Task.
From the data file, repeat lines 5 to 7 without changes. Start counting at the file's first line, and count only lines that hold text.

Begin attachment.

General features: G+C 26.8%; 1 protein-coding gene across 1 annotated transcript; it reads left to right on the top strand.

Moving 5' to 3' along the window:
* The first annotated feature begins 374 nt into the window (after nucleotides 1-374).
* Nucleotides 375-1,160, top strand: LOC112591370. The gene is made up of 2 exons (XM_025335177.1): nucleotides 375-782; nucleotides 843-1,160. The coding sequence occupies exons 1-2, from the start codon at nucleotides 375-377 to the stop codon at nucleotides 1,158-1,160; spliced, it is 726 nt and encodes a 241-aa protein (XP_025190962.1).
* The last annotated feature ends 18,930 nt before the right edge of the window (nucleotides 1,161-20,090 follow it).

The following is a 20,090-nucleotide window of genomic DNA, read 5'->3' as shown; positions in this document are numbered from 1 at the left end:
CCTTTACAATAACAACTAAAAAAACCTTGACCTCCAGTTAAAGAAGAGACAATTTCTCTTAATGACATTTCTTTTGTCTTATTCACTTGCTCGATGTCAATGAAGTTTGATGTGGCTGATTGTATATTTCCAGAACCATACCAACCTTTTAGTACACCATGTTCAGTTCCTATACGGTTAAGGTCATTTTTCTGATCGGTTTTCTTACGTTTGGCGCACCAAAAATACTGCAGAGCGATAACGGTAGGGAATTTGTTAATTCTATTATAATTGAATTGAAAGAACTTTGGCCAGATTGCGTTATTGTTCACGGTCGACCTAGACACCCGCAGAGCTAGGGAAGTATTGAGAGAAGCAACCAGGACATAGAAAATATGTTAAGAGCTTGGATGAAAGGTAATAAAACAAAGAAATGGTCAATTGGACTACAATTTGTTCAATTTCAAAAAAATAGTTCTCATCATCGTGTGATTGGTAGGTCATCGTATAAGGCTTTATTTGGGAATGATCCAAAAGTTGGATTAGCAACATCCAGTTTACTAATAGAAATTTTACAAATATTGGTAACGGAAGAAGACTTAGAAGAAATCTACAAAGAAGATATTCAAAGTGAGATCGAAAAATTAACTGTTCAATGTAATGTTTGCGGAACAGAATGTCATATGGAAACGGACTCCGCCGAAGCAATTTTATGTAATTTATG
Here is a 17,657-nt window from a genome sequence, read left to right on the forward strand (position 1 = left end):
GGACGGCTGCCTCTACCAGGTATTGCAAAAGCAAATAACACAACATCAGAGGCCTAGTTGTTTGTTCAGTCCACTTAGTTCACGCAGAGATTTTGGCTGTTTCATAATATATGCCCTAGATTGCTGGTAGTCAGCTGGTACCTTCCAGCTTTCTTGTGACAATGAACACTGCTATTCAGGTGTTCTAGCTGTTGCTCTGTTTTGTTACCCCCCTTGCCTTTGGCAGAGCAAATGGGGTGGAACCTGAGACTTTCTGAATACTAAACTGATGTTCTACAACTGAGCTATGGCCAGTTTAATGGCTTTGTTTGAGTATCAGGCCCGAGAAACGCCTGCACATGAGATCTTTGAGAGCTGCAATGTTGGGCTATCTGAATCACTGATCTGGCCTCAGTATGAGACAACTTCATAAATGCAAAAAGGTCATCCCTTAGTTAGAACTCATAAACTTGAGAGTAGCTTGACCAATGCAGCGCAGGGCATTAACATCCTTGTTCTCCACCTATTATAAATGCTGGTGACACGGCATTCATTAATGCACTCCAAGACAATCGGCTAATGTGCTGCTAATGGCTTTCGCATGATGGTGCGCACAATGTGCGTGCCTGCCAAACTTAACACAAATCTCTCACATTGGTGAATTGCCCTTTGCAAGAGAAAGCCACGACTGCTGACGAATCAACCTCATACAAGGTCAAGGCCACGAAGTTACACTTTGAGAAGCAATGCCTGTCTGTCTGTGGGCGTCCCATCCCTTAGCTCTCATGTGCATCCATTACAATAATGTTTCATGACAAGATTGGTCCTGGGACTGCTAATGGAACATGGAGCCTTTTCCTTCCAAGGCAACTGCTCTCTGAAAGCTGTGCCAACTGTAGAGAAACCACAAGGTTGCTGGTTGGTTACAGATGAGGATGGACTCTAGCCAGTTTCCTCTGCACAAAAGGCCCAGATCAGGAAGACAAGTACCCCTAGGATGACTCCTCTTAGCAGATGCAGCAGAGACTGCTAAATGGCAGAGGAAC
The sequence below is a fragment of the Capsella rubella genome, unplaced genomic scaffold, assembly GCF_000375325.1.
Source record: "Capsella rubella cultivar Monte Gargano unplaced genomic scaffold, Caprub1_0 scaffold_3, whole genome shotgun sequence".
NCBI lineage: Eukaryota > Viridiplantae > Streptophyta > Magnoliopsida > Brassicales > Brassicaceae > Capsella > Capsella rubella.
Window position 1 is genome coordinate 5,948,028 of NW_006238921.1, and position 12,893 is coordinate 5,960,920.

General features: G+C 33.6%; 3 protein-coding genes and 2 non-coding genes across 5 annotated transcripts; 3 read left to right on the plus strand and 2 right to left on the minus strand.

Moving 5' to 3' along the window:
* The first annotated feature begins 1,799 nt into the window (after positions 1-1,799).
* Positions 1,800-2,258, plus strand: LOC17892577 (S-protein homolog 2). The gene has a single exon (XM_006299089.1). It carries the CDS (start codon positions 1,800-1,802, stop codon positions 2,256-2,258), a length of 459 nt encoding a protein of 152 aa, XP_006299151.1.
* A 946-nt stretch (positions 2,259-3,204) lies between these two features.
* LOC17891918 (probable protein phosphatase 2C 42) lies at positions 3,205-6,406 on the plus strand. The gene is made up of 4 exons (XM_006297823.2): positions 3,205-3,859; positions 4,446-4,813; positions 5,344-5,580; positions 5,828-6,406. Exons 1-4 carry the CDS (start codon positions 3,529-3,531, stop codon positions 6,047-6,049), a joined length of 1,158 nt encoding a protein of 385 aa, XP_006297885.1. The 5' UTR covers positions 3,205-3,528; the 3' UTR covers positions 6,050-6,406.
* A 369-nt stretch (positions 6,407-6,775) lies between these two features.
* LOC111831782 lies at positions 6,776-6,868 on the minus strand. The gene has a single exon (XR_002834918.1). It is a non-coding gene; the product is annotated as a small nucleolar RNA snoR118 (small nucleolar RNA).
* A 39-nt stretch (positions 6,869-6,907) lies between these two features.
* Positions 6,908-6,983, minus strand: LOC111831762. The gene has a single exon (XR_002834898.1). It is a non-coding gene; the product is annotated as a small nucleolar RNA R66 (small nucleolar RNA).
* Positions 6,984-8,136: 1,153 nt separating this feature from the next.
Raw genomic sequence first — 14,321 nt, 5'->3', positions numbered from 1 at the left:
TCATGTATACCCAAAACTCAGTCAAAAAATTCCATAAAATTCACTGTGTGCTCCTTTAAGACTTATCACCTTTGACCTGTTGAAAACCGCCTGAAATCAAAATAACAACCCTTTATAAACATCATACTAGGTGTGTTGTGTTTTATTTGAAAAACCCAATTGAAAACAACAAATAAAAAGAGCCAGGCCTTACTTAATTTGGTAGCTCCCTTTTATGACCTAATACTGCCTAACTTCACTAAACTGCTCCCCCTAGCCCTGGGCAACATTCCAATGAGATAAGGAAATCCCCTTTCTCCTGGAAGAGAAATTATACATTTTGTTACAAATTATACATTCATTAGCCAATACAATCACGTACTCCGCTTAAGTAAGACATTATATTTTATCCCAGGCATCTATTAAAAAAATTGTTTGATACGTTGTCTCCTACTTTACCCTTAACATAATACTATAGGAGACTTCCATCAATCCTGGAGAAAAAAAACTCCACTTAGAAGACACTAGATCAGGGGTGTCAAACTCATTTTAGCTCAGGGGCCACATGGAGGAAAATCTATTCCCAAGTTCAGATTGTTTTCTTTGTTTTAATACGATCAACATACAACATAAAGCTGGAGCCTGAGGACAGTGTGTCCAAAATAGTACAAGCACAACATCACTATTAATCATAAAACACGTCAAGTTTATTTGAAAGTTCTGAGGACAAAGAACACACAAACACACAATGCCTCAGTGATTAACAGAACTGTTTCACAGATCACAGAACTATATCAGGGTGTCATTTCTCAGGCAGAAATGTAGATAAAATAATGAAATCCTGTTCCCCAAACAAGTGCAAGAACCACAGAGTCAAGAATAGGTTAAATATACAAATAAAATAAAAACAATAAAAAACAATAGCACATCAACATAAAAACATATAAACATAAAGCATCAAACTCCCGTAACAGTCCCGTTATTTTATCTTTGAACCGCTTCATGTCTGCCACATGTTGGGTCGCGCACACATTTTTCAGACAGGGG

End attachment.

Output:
* The last annotated feature ends 18,930 nt before the right edge of the window (nucleotides 1,161-20,090 follow it).

The following is a 20,090-nucleotide window of genomic DNA, read 5'->3' as shown; positions in this document are numbered from 1 at the left end:
CCTTTACAATAACAACTAAAAAAACCTTGACCTCCAGTTAAAGAAGAGACAATTTCTCTTAATGACATTTCTTTTGTCTTATTCACTTGCTCGATGTCAATGAAGTTTGATGTGGCTGATTGTATATTTCCAGAACCATACCAACCTTTTAGTACACCATGTTCAGTTCCTATACGGTTAAGGTCATTTTTCTGATCGGTTTTCTTACGTTTGGCGCACCAAAAATACTGCAGAGCGATAACGGTAGGGAATTTGTTAATTCTATTATAATTGAATTGAAAGAACTTTGGCCAGATTGCGTTATTGTTCACGGTCGACCTAGACACCCGCAGAGCTAGGGAAGTATTGAGAGAAGCAACCAGGACATAGAAAATATGTTAAGAGCTTGGATGAAAGGTAATAAAACAAAGAAATGGTCAATTGGACTACAATTTGTTCAATTTCAAAAAAATAGTTCTCATCATCGTGTGATTGGTAGGTCATCGTATAAGGCTTTATTTGGGAATGATCCAAAAGTTGGATTAGCAACATCCAGTTTACTAATAGAAATTTTACAAATATTGGTAACGGAAGAAGACTTAGAAGAAATCTACAAAGAAGATATTCAAAGTGAGATCGAAAAATTAACTGTTCAATGTAATGTTTGCGGAACAGAATGTCATATGGAAACGGACTCCGCCGAAGCAATTTTATGTAATTTATG